Pamela Davis is an artist who works in a variety of media with a focus on metal, ceramics, and fiber. MuchoDesign is her jewelry and ceramics line. Each piece in this line represents a balance between technical process and experimentation. The work is handcrafted in her home studio in Olympia, WA. She is a graduate of The Evergreen State College where she studied studio arts in ceramics and metalworking.
We recently visited Pamela in her lovely home studio which overlooks the picturesque Lake Pattison. Over a homemade lunch, we spoke about her line, inspiration, and plans for the future.
How did you get started as an artist and designer? Particularly, what got you into making jewelry?
I grew up in a Mormon household, so I learned a variety of domestic crafts at a young age. It was later in my life when I realized the range and the history of what is traditionally defined as women’s work, and the persistent devaluation of it over the centuries. My fiber art reflects a commitment to elevate the domestic arts; it is also what led me to metalworking. I wished to create wearable pieces so I began attaching chain and metal findings to small embroidery pieces. The durability of metal attracted me. The subtractive and additive process of working with metal provides incredible versatility in design. My first metalworking class was at Pratt in Seattle. I continued that work in the fine metals studio and metal shop at Evergreen, there I fell in love with gas welding and metal casting. I have been building up my home studio for a while and my goal is to have the capability for larger metalwork within the next few years.
Tell us about your day in the studio. How do you start the morning? Any specific rituals?
My studio is partially in my home and partially in my garage, which means cleaning and straightening are usually the first order of business. Work flows so much better without a messy background. My garage, where I do hammering, soldering, and some drilling, is pretty creepy at night so I limit that part of the process to daylight hours. During the summer it’s not a problem but the short winter days are challenging. Living and working in the same space is another challenge, it can be really distracting. When I’m in production mode and working for hours at a time, the bed and a book are so tempting. The one advantage is when I have a new idea I can try it out immediately without having to get to the studio.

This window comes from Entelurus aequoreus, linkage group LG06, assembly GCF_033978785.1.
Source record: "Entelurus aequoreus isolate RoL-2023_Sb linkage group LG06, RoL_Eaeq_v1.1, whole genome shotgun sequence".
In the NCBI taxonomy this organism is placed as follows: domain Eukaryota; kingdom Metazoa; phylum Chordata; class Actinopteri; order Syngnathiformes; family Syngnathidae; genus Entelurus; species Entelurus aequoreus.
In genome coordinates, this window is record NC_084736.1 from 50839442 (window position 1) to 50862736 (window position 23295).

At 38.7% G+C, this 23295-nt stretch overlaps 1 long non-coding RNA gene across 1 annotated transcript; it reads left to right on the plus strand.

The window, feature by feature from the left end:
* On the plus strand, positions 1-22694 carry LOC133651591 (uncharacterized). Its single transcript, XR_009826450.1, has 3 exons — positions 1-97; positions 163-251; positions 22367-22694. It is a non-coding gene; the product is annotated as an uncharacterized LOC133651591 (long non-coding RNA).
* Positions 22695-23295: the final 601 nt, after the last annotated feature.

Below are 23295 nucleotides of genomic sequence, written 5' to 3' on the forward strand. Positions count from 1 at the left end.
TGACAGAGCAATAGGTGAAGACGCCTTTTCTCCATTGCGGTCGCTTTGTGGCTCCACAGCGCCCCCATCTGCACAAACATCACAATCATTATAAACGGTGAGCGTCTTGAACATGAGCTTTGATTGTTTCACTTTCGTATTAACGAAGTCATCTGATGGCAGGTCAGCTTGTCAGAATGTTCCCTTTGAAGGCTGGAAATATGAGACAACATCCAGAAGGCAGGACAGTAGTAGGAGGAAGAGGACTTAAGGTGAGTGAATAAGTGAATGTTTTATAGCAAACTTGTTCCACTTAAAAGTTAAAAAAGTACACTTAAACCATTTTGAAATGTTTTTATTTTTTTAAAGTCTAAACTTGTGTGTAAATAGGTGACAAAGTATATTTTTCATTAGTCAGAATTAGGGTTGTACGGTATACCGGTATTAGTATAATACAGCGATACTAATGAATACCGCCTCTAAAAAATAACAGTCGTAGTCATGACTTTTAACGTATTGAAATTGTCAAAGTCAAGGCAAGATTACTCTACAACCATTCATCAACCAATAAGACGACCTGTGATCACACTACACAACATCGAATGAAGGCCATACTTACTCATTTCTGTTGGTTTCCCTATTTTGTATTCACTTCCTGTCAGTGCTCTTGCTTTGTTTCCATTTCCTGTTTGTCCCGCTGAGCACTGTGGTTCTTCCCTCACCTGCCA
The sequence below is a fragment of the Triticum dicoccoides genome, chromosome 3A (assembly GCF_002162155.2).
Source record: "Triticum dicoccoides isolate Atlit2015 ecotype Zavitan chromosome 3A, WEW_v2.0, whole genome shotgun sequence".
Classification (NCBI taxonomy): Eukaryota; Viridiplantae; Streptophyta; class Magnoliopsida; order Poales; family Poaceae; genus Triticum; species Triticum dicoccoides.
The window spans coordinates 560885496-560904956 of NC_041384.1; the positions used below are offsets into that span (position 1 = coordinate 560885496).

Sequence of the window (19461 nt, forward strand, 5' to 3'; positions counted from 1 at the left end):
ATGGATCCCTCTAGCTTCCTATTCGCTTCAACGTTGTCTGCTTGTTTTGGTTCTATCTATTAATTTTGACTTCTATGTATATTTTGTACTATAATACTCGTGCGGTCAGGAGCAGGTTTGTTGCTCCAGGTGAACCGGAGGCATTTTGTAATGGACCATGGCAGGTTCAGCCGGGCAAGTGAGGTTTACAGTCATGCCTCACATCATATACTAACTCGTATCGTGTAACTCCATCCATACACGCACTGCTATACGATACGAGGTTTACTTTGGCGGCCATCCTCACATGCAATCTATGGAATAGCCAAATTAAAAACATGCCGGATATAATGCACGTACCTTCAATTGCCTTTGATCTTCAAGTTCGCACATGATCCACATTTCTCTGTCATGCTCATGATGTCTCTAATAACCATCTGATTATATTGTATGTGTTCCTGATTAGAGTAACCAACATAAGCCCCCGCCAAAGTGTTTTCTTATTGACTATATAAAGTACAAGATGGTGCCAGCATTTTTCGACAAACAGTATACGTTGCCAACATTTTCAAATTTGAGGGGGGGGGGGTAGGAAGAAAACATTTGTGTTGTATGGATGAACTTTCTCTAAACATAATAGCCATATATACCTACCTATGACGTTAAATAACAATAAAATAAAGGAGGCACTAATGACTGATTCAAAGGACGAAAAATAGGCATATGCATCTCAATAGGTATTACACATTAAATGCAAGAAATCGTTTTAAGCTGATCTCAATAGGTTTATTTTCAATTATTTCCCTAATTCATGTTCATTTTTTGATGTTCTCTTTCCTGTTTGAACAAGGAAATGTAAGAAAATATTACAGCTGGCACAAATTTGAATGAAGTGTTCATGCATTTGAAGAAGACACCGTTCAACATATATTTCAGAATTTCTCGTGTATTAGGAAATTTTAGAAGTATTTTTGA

The number one ritual I have is drinking a couple cups of coffee before I start. Also breakfast...breakfast is very important to me. I have a hard time paying attention to my physical needs once I am working. I often get shaky or make mistake after mistake before I realize I need to stop and eat. Another ritual is list making. That usually happens the night before though.
You are also a working artist. How does this practice inform your jewelry designs?
My art and my jewelry are similar in that with both, I create what I want to see. That isn’t to say that things always turn out the way I envision them. My practices in both metal and ceramics are a continual learning process. I’m definitely someone who learns by doing, which means many designs don’t make it past the prototype stage. It also means I have a physical representation of a design’s evolution. I’ve learned to make maquettes and to work with lesser materials in the beginning stages. I have a hard time throwing out my attempts, whether art or jewelry. Often, when I revisit an old prototype, I see it so differently and sometimes with more appreciation. As my skills progress I have found new ways to approach a design or idea. In a sense, my prototypes are tangible notes. These notes also help me delineate the line between underworked and overworked.
The main difference between my art process and my jewelry process is concept. My jewelry design is mainly visually driven. When I am working on art, there are multiple concepts informing the work, whether it is something I’ve read, heard someone say, or an event that has provoked the piece.
What is inspiring you currently?
The ceramics community here is definitely a source of inspiration. A handful of other ceramic artists and I are currently working to streamline and better equip the ceramics studio at Arbutus Folk School in Olympia. Everyone is so helpful and willing to share techniques, equipment, and materials; the lack of competition is so refreshing!
The process of making is very important in my work. Artists and craftspeople tend to work very hard to hide the marks of their process, but for me that is the most interesting aspect. It provides narrative and demystifies art. I recently began teaching ceramics and watching the students’ process is very inspirational. When I teach I get to witness students’ process of experimentation with new materials and techniques. With my jewelry, I often hammer the metal because the mark it leaves hints at the process. Much of my work bears this mark; the mark also represents the accidents that happen during the learning process, but it’s surprisingly difficult to recreate those accidents. I love seeing the same spark in students when they come across a beautiful mistake or just choose to veer from the technique at hand and opt for experimentation.
The range of historical influences and inspiration is vast. When I started my undergraduate degree years ago, I studied classical archaeology. Ancient art and myths have always fascinated me, really all belief systems, especially woman’s place in it. Considering my strict religious upbringing this makes sense.
Currently I’m very influenced by socially engaged artists, especially those who address issues of education. As someone who took twenty years to finish my undergraduate work because of financial reasons, it hits close to home. Joseph Beuys’s Free International University, the Copenhagen Free University, the Trade School Coop, and Cassie Thornton’s work in debt visualization are very important to me.